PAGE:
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This box is the work of local Chinese artisans who worked in the colonial Dutch East Indies, most probably in Sumatra, or perhaps Vietnam or the Ryukyu Islands. It is of lacquered wood panels that are inlaid with mother-of-pearl, and has a hinged, slightly domed cover.
The lower edge of the cover or lid, and the upper edge of the base, are overlaid all the way around with plain, silver strips that have been carefully applied with tiny silver pins. The key plate is rectangular and chased with leafy scrollwork and a Chinese-style symbol – probably a stylised Xi or ‘happiness’ symbol – against a tooled background. The two hinge brackets on the reverse are of similar form and similarly decorated.
The interior of the lid is decorated with panels amid chrysanthemum sprays and one of the panels has the Chinese character Sui or ‘water’.
One remarkable feature of this box is that most of the panels are decorated in mother-of-pearl inlay with auspicious Chinese flowers and shrubs, but the mother-of-pearl is arrayed so that the floral sprays also depict traditional Chinese auspicious animals. The front panel, for example, shows a spray of plum blossom which on closer inspection can also be seen to depict a dragon. A side panel shows a peony or chrysanthemum but this also depicts a chi’lin. The other side shows lotus blossoms which morph into a tortoise. The reverse panel shows a pomegranate spray but this can also be seen as a phoenix. The lid panel, however, very clearly depicts a phoenix.
These covert depictions are unusual in Chinese art – usually flowers are flowers and animals are animals. This blending, or suggestion of animal forms, is more in keeping with Islamic practices, whereby the outright depiction of living creatures tended to be avoided among some Islamic groups. Indigenous Islamic groups in Sumatra tended to follow this design convention whereby animal forms were either disguised or hinted at. Examples can be seen in their silverwork for example: betel boxes will be decorated with foliage and the foliage can also be seen as the wings of birds from which a bird head will emerge, for instance.
The work is also similar to that seen in Vietnam where the device of flowers and foliage that almost mutates into animal forms also is used (see Sarraut et al, 1930).
The box retains its original lock although the key no longer is present.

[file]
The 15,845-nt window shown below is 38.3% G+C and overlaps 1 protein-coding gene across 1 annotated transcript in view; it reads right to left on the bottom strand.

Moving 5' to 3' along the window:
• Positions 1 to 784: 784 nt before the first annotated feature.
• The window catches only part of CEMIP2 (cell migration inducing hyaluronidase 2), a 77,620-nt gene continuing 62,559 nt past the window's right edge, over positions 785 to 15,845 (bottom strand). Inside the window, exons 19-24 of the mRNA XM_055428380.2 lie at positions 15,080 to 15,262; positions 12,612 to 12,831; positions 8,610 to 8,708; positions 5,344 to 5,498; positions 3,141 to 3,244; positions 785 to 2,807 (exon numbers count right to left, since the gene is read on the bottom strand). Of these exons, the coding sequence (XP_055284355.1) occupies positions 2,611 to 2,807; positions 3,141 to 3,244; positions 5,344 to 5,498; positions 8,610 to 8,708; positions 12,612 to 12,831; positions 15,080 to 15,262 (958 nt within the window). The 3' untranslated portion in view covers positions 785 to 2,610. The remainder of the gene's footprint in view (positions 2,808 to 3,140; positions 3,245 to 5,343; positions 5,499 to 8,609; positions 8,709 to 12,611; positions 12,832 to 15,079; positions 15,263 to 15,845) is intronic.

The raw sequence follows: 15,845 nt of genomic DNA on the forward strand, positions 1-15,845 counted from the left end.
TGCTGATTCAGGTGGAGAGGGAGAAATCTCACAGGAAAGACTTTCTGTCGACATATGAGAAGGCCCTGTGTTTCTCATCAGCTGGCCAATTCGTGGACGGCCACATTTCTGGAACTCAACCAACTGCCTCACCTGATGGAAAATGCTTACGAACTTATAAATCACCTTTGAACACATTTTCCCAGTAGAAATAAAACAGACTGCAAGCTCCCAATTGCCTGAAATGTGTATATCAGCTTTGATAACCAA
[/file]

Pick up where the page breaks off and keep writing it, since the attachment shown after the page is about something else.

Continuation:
This box is part of a small group of similar boxes that comprise similar mother-of-pearl inlay against a black lacquer ground, with silver mounts. The other published examples of this type of work seem to be restricted to conventional Dutch colonial betel box form. See Lee et al (2016, p. 166) for an example. We have previously sold a similar box, but without the plant/animal depictions.
Another box (in somewhat poorer condition), part of the Curzon Collection held at the National Trust’s Kedleston Hall, Derbyshire in England, has brass mounts but similar mother-of-pearl inlay. Its interior has a red lacquered tray with compartments suggesting that the box was intended to be a colonial document or scribe’s box or a jewellery box. It is described as ‘Chinese’ and 19th century but both attributions are likely to be inaccurate. Much or most of the Curzon collection was sourced by the Curzon family in India and it is to India that the Dutch East India Company (VOC) exported a lot of its wares as part of its intra-Asia trade, much of which was produced or assembled in the Dutch East Indies.
Precisely where such boxes were made is not fully clear. The mother-of-pearl work, use of lacquer and the Chinese-style motifs suggest the environs of Palembang in South Sumatra. The Dutch East India Company (VOC) and its successor agents sourced a variety of luxury goods for the European and Indian markets from Sumatra and elsewhere in Southeast Asia during the 17th and 18th century. Almost all these goods were trans-shipped through Batavia in West Java. Additionally, objects with this type of work have been found in Indonesia.
An alternative possibility, is that either British East India Company via its Sumatran outpost at Bencoolen shipped such boxes to Britain, or English country traders (independent English merchants who operated in Asia) did. This is possible given that several of these boxes have now turned up in the UK.
A final possibility is that they were produced in Vietnam for export to what is now Indonesia and the like where they served as betel boxes for the local well-to-do, and thereafter they were collected by Europeans and brought to Europe. The extent of the trade in luxury goods from Vietnam to the rest of Southeast Asia has not been fully recognised. There is a significant quantity of silver items used by the Straits Chinese of Southeast Asia for example that clearly are the work of Vietnamese silversmiths for example, both in private and public collections.
The box here is in very fine condition. There are no chips, and no significant losses. The lid fits well. Overall, it is remarkably well preserved.
Lee, P. et al, Port Cities: Multicultural Emporiums of Asia 1500-1900, Asian Civilisations Museum, 2016.
Sarraut, M. A., S,M. Khai-Dinh & M.J.E. Charles, L’Art a Hue, L’ Association des Amis du Viex Hué, 1930.